First off, what do you do?
I am a professional big mountain skier.
You live a life pretty much always moving. What does home mean for you
I've been a professional skier for nearly 20 years. My job requires me to be on the move and travel to the mountains near and far. It's an incredible privilege to get to call this work and to experience travel in such unique ways. I love seeing new mountains and the family that you create while being in them. Home to me is where I can rejuvenate, find routine, rest and spend valuable time with my friends and family.
When you're on the road there’s always so many temptations. Do you have any tips on how to focus when you need to get the boring stuff done?
I honestly am on the road for work nearly 100% of the time and work happens to generally be really fun so I don't find much time to be bored or get distracted. I have purpose and it gives me interest, stoke, passion and that's what makes it so engaging.
What do you always bring on your travels?
I always bring a camera! I love capturing moment in between, images of the places I get to see and all of the new friends I get to meet.
What would you tell yourself as a teenager?
Find your truth and live it out.
Which is your favorite destination?
Haha, home! I love when I get to be in Lake Tahoe and fully dive into the experience of being in one place for an extended amount of time. It's so special and rare to me to have time at home that it makes it really important. Aside from being home, Alaska has a special place in my heart. The mountains are pure magic and it's such a wondrous place filled with so many fantastic adventures.
What would you tell people who would like to follow your path?
I think a lot of people think that professional skiers have this gifted life and get to be on vacation at all times when in reality it's a lot of hard work. I certainly wouldn't be here without that hard work. There are many days when you sit in front of your computer and have a 9-5 like most people. There are times when you have to sacrifice a lot to be on the road. There are moments of burn out and pure exhaustion, but on the flip side it is an incredible occupation and I would not trade it for anything. I just think it's important to remind people who want to do this that it is an occupation and that requires a lot of hard work. You are an independent contractor with zero benefits putting your life and body on the line...thus it takes sacrifice and a lot of motivation.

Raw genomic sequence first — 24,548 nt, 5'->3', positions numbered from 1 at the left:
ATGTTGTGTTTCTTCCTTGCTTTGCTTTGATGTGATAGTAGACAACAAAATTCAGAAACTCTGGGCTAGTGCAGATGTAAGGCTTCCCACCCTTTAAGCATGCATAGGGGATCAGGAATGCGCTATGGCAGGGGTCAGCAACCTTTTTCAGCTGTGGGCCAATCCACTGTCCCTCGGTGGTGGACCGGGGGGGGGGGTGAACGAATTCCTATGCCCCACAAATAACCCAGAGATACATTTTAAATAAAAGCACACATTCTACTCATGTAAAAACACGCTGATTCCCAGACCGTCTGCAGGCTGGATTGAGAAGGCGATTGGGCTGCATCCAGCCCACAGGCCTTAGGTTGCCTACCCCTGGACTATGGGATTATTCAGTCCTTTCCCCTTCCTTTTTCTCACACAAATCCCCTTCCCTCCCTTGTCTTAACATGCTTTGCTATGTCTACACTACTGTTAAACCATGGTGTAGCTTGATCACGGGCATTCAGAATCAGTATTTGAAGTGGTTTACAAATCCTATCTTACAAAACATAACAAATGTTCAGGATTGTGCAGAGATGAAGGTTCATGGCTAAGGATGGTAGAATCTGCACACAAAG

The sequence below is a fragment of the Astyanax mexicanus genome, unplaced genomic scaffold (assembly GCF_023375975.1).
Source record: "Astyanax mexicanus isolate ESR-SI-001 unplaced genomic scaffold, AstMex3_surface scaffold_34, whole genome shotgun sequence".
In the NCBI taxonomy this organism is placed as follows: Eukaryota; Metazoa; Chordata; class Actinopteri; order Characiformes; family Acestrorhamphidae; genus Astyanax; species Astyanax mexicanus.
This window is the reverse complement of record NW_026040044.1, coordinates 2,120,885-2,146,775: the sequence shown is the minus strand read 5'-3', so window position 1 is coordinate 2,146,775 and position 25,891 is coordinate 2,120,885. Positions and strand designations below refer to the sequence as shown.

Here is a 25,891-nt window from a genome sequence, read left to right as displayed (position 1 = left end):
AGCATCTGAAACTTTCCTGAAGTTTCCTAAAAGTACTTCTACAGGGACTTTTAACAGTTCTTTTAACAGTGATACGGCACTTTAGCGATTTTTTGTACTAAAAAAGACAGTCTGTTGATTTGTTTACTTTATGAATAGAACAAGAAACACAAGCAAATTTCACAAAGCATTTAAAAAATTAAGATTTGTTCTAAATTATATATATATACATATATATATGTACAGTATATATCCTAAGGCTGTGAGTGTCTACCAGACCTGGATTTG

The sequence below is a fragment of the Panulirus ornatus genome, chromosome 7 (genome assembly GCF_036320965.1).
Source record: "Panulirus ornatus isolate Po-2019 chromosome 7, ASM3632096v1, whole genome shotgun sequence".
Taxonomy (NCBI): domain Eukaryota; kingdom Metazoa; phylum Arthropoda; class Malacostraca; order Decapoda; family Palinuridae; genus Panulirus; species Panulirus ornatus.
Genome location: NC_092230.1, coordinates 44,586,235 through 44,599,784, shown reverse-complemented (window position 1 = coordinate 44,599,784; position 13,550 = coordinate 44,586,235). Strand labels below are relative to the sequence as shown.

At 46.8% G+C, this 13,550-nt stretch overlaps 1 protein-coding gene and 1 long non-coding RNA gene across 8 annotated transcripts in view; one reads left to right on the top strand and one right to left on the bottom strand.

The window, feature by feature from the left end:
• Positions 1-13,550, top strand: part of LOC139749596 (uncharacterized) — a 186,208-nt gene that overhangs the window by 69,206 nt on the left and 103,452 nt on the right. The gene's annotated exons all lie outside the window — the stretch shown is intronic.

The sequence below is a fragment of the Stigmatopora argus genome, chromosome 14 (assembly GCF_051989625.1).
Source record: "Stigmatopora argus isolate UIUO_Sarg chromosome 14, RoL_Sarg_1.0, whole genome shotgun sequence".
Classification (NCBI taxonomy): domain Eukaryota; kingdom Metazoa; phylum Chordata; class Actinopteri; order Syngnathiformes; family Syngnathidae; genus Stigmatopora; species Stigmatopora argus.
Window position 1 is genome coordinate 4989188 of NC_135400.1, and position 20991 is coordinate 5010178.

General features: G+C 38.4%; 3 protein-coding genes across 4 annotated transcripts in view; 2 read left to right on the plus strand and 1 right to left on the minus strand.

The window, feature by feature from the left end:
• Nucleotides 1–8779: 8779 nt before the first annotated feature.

Have you studied?
I became a professional freeskier while in high school and I delayed college to pursue this passion which quickly became a full time job. Since then I have studied at our local community college because I love to learn, but I've found that learning through my work has been better than formal education in my field. As a professional athlete in this day and age you can learn a new skill set, chase other aspects of the job and learn a lot by doing. For example, I've now been a part of or produced countless films and feel pretty darn competent in that line of work. It's been a rad base line of a job that lets you get creative and explore other aspects of the outdoor industry in any way shape or form that you chose.
What was your first job?
I worked at a pottery painting shop in Tahoe City and we basically got to do art with clients, kids and families for fun. It was an awesome first job.
Which stuff brings creativity to you?
I am mega inspired by the mountains, but I also love to balance that passion with live music, playing music, photography and film to always stir my creative side and bring other aspects of life into my world view.
Do you have any packing trick that you use while always on the move?
Keep it simple. You don't need what you don't bring.
How are you experiencing the development in Womens skiing and snowboarding?
When I first started as a professional skier, I didn't even know that being a female professional skier was an option. There were so few of us at the time and so few that came before, I didn't think it was a very viable option. So I guess that is to say that I've seen our sport grow in so many ways. This is totally a viable option now and to see the level of sport progress is so incredibly inspiring, especially having been there from nearly the start.
Did you ever forget to pack your boots going on a trip?
Sheesh! I've forgotten them while going to the hill, but never on a trip. That would be bad!
If not your boots, ever forgot to pack something else that would have been good to have?
I feel like this happens on occasion, but at this point I also feel pretty dialed with my packing strategy especially on trips where you are dependent on everything that you bring. Like when you go into big mountains and you have to have certain things to make that experience more comfortable...you can't really forget certain items.
If you could be a professional in anything, what would you choose?
Hard question as I am super happy doing what I am doing right now.